Why Ice Cream Sandwiches Are the World’s Most Poorly Conceived Dessert

All establishments serving this quick-melting farce should stop immediately

“All I’m offering is the truth. Nothing more.” Laurence Fishburn (as Morpheus) (in a super rad trenchcoat) said that. I didn’t. I don’t even have a trenchcoat. But I’m saying it now.

I have neither a real solution, nor anything particularly constructive to offer. All I have is the truth: Ice cream sandwiches are a stupid food and the concept is fucked from jump street and anyone who eats and/or serves them is complicit in the greatest lie we’ve ever told ourselves regarding ice cream and cookies.

Also, puppies are stupid (they’re just short dogs) and rainbows (color air) too. But mainly the ice cream sandwich thing.

Cookies are best enjoyed warm. Ice cream is best enjoyed cold. In case you didn’t know that, the word “ice” is right there in the name. It’s almost like ice cream is telling you, “Hey, I would really like to stay at the temperature I’m at, please don’t smash me between two warm things, that would be a decidedly bad thing for both of us.” But you do it anyways because you’ve been a poor listener your whole life and why stop now?

Even if you’re not using fresh-out-the-oven cookies—which means you’re already not letting cookies live up to their full potential, but whatever—ice cream sandwiches are still garbage.

A room temp cookie is either going to dry out and get crispy, making the cookie shatter after your first bite, ruining the structural integrity of the sandwich, insofar as an ice cream cookie sandwich can have integrity at all because it’s pure, conceptually flawed trash.

Or, on the off chance the cookie does stay chewy at room temp—Diddy Riese makes it happen by serving their cookies either medium-rare or straight up raw, which is totally admirable—it’s going to seize up from the coldness of the ice cream and become inconveniently al dente. Remember what Mrs. Batten told you in eighth grade science (assuming we all had the same teacher) about molecules vibrating at a lower frequency when a system’s temperature drops?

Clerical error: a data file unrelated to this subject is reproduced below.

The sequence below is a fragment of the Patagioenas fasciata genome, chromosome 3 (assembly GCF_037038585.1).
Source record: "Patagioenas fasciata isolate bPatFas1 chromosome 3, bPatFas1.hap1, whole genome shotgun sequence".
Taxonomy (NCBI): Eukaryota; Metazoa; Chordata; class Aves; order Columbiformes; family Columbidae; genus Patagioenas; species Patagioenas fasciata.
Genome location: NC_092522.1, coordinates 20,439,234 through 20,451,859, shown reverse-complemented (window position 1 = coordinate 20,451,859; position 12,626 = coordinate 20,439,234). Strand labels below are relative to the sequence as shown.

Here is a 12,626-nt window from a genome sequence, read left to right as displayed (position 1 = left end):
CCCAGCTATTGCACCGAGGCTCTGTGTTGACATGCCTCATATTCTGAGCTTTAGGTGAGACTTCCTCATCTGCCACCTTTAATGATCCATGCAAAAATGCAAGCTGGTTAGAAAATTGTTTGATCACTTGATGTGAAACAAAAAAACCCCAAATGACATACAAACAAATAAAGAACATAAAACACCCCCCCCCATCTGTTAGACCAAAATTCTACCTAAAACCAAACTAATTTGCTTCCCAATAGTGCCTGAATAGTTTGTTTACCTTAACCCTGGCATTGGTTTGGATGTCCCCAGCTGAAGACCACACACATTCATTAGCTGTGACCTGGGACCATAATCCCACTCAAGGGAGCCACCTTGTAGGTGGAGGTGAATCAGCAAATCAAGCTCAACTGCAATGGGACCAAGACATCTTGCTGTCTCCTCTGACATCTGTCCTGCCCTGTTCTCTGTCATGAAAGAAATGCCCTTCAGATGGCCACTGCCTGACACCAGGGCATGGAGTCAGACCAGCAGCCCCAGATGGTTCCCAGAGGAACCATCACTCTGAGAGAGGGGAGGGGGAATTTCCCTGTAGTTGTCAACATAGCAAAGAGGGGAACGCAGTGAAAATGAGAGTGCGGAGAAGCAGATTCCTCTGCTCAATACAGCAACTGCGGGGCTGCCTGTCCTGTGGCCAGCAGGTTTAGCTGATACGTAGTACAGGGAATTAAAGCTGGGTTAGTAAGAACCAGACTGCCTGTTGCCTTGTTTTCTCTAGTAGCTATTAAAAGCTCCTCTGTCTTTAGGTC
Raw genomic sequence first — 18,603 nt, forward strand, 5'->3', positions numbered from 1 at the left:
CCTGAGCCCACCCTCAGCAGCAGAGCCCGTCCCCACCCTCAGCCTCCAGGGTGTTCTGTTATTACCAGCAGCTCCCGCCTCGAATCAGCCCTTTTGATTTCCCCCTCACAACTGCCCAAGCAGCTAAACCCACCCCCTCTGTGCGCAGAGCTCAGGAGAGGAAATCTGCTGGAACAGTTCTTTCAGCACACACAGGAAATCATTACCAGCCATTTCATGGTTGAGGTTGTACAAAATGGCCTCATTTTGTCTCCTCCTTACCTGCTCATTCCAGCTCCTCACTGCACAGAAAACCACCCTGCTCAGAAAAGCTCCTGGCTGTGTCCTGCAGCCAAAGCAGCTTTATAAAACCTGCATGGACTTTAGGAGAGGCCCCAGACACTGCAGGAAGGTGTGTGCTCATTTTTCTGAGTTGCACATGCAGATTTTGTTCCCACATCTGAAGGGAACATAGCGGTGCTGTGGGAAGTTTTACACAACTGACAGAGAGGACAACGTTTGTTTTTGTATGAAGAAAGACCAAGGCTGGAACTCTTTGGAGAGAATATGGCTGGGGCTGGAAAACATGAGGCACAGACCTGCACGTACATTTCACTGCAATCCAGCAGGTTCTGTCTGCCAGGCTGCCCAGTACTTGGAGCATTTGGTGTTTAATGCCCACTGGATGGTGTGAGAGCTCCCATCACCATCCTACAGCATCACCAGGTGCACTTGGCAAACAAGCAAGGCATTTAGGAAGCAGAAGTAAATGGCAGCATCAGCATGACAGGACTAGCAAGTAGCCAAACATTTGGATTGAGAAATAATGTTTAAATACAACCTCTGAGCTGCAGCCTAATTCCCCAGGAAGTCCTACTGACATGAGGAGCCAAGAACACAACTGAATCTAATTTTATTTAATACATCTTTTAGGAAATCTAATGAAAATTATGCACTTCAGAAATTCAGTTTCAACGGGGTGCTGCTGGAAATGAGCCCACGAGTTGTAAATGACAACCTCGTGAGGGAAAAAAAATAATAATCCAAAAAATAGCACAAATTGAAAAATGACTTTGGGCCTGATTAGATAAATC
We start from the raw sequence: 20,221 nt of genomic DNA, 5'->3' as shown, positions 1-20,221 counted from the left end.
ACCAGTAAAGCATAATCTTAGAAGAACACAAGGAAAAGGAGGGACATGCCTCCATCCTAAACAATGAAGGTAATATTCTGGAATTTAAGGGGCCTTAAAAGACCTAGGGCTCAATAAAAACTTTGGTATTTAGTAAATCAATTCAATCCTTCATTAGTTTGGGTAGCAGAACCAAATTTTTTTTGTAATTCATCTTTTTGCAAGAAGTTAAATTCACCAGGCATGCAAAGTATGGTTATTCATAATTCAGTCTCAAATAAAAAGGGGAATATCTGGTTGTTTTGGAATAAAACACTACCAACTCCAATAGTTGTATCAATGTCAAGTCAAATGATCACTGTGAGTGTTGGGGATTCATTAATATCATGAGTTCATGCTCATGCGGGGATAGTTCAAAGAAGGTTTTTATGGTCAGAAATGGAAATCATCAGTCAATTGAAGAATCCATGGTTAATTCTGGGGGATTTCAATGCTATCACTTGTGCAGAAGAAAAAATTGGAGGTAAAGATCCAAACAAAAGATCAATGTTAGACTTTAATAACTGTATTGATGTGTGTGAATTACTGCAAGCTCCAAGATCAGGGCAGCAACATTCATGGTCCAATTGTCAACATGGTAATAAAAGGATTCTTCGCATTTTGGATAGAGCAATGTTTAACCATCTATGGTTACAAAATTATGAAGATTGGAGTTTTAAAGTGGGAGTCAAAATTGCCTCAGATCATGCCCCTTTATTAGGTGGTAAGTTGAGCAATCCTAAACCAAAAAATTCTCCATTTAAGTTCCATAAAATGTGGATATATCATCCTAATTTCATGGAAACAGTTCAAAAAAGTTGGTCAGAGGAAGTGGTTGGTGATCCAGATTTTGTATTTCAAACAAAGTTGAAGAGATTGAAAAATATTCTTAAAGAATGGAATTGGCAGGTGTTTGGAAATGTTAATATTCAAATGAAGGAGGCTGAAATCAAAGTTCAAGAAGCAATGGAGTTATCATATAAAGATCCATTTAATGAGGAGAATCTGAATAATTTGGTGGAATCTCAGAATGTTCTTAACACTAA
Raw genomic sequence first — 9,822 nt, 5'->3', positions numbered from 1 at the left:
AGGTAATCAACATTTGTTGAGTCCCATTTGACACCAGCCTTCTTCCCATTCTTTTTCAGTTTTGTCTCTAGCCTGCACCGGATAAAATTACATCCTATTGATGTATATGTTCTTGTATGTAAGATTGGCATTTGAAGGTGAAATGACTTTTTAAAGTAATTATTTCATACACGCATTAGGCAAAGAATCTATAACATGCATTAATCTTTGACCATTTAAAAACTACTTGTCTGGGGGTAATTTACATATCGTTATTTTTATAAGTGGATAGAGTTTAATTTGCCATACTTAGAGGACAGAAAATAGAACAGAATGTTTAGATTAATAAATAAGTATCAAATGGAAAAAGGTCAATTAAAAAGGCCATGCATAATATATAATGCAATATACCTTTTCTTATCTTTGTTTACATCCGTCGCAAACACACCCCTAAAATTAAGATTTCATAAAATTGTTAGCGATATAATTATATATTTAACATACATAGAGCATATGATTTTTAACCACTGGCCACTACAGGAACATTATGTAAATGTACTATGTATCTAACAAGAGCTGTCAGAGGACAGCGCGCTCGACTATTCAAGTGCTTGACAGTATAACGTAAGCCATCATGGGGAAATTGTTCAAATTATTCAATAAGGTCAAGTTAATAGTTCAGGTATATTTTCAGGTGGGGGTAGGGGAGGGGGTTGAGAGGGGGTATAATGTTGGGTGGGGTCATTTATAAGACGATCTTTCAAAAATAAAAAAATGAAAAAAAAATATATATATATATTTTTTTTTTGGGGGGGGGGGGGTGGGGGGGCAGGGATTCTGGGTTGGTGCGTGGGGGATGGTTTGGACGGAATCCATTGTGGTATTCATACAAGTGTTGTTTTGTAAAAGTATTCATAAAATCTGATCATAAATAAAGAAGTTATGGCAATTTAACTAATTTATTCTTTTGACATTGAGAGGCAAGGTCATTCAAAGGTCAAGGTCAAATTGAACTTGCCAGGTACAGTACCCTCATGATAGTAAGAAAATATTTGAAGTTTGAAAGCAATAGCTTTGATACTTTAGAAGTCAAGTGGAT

That means you have to apply more pressure when you bite through the cookie which is going to make the ice cream squirt out the back end of the sandwich so comically fast it makes that “sluwooop” sound (you’ve seen cartoons) and then someone has to hose you down because you’re covered in ice cream stickiness and ice cream stickiness is the worst. Science is screaming at you not to put ice cream between cookies. Listen.

A photo posted by limer35 (@limer35) on

There’s one more option. One last-ditch effort to save this completely unsaveable idea with the best of intentions but the worst execution: Shove the whole thing in the freezer. Which… come on, just stop. You’re so hell bent on ice cream sandwiches that you’re going to take raw cookie dough, cook it to perfect softness, then freeze it until it’s so hard all you can do is scrape at it with your front teeth, ruining all the things that are good about cookies.

To try and solve one problem you have to create a whole new set of problems, which means you’re playing an unwinnable game.

You’re sitting there right now like, “Hey man, I love ice cream sandwiches. I ate them all the time when I was a kid.” Exactly. You were a kid. You were probably eating either Chipwiches, Toll House Sandwiches, or those Good Humor Giant brand ones with the thin chocolate cracker things on both ends that exist in no context outside of ice cream sandwiches.

And those are fantastic because they have science on their side. The prepackaged stuff has emulsifiers and stabilizers everywhere (mono and diglycerides for the win!) to make sure the ice cream doesn’t melt prematurely and the cookies stay immortally soft.

The fact that ice cream sandwiches were a childhood favorite for damn near everyone is the reason so many chefs have put ice cream cookie sandwiches on the menu. (Well, that and CoolHaus does a million chef collabs a year.) So much of today’s food is based on nostalgia—elevated cupcakes, elevated grilled cheese, elevated Pop-Tarts, elevated mac and cheese, elevated fluffernutters—but ice cream sandwiches, specifically, expose the fallacy. Everyone wants to make artisanal food at artisanal prices but fail to realize that the entire appeal of some foods is rooted—down to the molecular level—in non-artisanality.

Are you a bad person for liking ice cream sandwiches? I mean, yeah, probably. What else could you have possibly gleaned from the past 700 words? But that doesn’t matter. Ice cream sandwiches are going to die out à la red velvet cupcakes sometime in the next 6-8 months, and then we can start from scratch with whatever equally nostalgic and unwieldy and complaint-worthy thing takes its place. I’m ready to fire up the artisanal Choco Taco revolution if you are.